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Thread: 5 Questions Women Don't Ask Their Doctors

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    Moderator Lieutenant General Preeto Maam's Avatar
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    Default 5 Questions Women Don't Ask Their Doctors


    5 Questions Women Don't Ask Their Doctors

    Women everywhere dread going to the OBGYN. It’s not just the cold metal stirrups. Sometimes invasive medical procedures can make us anxious to get out of the office ASAP. Meanwhile, some of the questions we were dying to ask the doctor are forgotten. If you’ve ever worried about your low sex drive or wondered what you can do for mild PMS, now's the time to get your questions answered.

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    Moderator Lieutenant General Preeto Maam's Avatar
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    Q. I don’t enjoy sex very much because I often experience discomfort. Is there anything a doctor can do for this?

    A. Physical and emotional factors alike can contribute to painful intercourse, or dyspareunia. Certainly there are gynecological conditions that manifest as sexual discomfort, and most of them can be resolved with a physician’s guidance. It’s important to be evaluated.

    Common conditions represented by superficial pain include yeast infections, dryness and pain in the genital. A spasmodic tightening of the genital muscles, can have roots in a medical malady or be a psychological reaction to sex.

    If your pain is physically deeper, it could signal anything from ovarian cysts to endometriosis to a pelvic inflammatory disease. But don’t get spooked by the possibilities. Talk to a physician about your symptoms.

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    Moderator Lieutenant General Preeto Maam's Avatar
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    Q. I’m having trouble conceiving. What can my husband and I do before resorting to expensive treatments?

    A. Healthy bodies allow you to have a baby, and healthy bodies produce healthy babies.

    Moms-to-be should exercise in moderation to reduce stress and achieve a comfortable body weight. Eat a lot of organic fruits and vegetables and other healthy foods.

    Holistic solutions can be an excellent, affordable option. And remember, getting pregnant is a team effort. Women and men alike can give fertility a strong head start by minding the following:
    Avoid alcohol
    Avoid coffee
    Eat healthy, unprocessed foods
    Reduce stress
    Don’t smoke
    Don’t use marijuana or other drugs
    Take multivitamins
    Have sex!
    Many factors will come into play—age, body weight, medical history—but there are several avenues of treatment to pursue. Not all are expensive, and you might even get some assistance from your insurance carrier.

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    Moderator Lieutenant General Preeto Maam's Avatar
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    Q. Is there anything I can do about my terrible PMS? I only have it a few days each month, but those days are wretched.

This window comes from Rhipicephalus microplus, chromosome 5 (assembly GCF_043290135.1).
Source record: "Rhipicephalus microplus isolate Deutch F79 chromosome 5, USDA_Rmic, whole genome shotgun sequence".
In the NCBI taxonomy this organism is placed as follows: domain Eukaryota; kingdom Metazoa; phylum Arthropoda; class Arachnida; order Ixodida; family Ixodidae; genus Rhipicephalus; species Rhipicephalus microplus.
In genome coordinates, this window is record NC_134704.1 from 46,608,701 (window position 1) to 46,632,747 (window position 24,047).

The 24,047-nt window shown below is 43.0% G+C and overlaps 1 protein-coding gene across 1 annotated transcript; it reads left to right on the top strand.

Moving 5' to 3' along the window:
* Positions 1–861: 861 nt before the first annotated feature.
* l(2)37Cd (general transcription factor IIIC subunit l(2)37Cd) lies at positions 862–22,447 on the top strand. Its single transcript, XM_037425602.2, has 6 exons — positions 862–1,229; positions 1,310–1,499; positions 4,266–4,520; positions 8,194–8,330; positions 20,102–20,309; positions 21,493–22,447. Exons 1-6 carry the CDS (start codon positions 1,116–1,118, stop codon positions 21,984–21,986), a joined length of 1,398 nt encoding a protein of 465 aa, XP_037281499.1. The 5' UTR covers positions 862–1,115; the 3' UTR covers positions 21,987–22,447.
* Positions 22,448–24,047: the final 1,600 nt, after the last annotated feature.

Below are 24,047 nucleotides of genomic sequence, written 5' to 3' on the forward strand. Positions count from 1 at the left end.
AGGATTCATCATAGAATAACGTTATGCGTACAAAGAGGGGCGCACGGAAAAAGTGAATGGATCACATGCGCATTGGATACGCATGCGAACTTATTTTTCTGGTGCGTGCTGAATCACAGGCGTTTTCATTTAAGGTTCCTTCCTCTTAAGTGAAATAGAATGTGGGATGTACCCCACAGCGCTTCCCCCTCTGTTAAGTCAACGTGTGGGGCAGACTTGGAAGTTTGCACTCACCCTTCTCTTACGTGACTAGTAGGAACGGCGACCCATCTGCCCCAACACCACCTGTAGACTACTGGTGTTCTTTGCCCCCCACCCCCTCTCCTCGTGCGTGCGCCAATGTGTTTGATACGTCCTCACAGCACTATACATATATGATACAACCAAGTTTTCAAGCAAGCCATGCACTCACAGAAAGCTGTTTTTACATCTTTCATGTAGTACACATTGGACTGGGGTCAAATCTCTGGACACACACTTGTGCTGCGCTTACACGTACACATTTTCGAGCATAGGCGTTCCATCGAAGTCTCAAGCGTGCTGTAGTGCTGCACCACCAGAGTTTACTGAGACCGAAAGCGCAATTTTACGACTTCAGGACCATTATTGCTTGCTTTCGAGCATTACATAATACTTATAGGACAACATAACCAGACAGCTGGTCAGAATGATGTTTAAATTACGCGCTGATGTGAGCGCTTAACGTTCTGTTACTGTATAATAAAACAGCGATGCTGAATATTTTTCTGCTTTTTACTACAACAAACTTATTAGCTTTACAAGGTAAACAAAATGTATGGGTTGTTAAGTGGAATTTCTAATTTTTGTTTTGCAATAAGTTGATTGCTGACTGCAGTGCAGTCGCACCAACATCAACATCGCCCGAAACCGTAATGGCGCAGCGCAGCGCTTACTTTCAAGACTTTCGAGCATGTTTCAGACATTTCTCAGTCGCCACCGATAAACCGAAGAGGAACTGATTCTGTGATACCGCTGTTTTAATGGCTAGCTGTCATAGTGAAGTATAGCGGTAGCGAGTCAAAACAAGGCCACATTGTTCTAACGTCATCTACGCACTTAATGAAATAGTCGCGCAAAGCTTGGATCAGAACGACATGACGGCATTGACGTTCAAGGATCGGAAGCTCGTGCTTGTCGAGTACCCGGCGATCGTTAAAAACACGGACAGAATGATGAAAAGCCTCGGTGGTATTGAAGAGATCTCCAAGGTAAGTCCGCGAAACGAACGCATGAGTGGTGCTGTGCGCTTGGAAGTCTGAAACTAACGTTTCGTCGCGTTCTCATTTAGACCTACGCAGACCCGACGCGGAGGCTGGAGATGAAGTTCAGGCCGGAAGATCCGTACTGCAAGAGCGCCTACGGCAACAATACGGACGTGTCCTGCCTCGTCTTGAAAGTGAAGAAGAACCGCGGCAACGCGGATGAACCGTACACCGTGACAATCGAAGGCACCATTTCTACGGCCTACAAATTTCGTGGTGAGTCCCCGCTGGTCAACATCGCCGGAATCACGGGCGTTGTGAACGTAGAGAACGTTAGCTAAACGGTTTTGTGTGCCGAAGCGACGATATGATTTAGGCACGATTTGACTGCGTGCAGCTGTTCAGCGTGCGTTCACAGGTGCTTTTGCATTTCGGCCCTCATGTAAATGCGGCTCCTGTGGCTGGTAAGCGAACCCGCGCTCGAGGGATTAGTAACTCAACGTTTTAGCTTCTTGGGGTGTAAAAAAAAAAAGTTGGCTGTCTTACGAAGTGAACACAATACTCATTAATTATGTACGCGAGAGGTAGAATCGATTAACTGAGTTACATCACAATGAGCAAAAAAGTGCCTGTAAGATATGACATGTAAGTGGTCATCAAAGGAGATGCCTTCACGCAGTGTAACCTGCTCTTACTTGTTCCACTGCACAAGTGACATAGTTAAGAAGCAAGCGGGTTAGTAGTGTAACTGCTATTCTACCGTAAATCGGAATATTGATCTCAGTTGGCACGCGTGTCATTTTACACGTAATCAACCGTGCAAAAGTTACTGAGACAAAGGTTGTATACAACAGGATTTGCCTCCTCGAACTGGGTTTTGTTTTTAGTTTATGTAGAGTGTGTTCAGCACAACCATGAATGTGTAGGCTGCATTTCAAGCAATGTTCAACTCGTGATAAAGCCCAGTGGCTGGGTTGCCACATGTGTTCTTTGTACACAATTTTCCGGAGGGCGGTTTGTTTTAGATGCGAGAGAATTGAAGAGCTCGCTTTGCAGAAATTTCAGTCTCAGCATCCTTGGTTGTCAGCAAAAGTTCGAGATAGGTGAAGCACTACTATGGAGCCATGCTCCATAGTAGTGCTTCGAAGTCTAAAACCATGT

A. There are over 150 symptoms associated with premenstrual syndrome, from acne to swollen feet to wishing your spouse would get hit by a bus. But if you’re having extreme symptoms such as incapacitating pain, significant depression or cramps outside your normal cycle, consult a doctor to rule out more serious conditions.

    Although there’s no cure-all, the right diet and exercise can bring physical and emotional relief.

    Dial back the caffeine, which can bring on mood swings as well as breast soreness, and avoid alcohol. Reduce your intake of salt, sugar, fatty foods and red meat. Instead, seek sources of calcium, magnesium and vitamins B6 and E. The evidence on herbal remedies like primrose oil and chaste tree berry is anecdotal; some women swear by them, some swear at them.

    Moderate aerobics (running, walking, swimming) and relaxation techniques (yoga, massage) tend to reduce fatigue, anxiety and depression.

    While over-the-counter ibuprofen and diuretics can be helpful, there is better medical evidence that low doses of SSRIs—the same drugs used to counter depression—will relieve PMS symptoms effectively and rapidly.

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    Moderator Lieutenant General Preeto Maam's Avatar
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    Q. My doctor doesn’t want to prescribe hormone replacement therapy, but my hot flashes and insomnia are destroying my daily life. What can I do to get some relief?

    A.
    The first line of defense against menopausal symptoms is keeping a healthy diet, exercising and avoiding hot-flash triggers such as alcohol and caffeine. But for many women it’s not enough to sit near a fan eating soy.

    “For women who do not get relief from lifestyle measures, a retreat from all therapy does not make sense,” says Dr. Nanette Santoro of the Albert Einstein College of Medicine in the Bronx, N.Y. “Quality-of-life studies indicate that women who do get relief are better off with the therapy. And for about 85 percent of women, this is going to be short-term treatment.”

    Hormone replacement therapy (or HRT) treats menopausal symptoms by replenishing estrogen and/or progesterone, which the body stops producing in menopause. Studies show a small degree of risk relating to breast cancer, cardiovascular disease, stroke and blood clots. Establish whether your doctor is drawing a hard line against the therapy or if your personal medical history puts you at higher risk.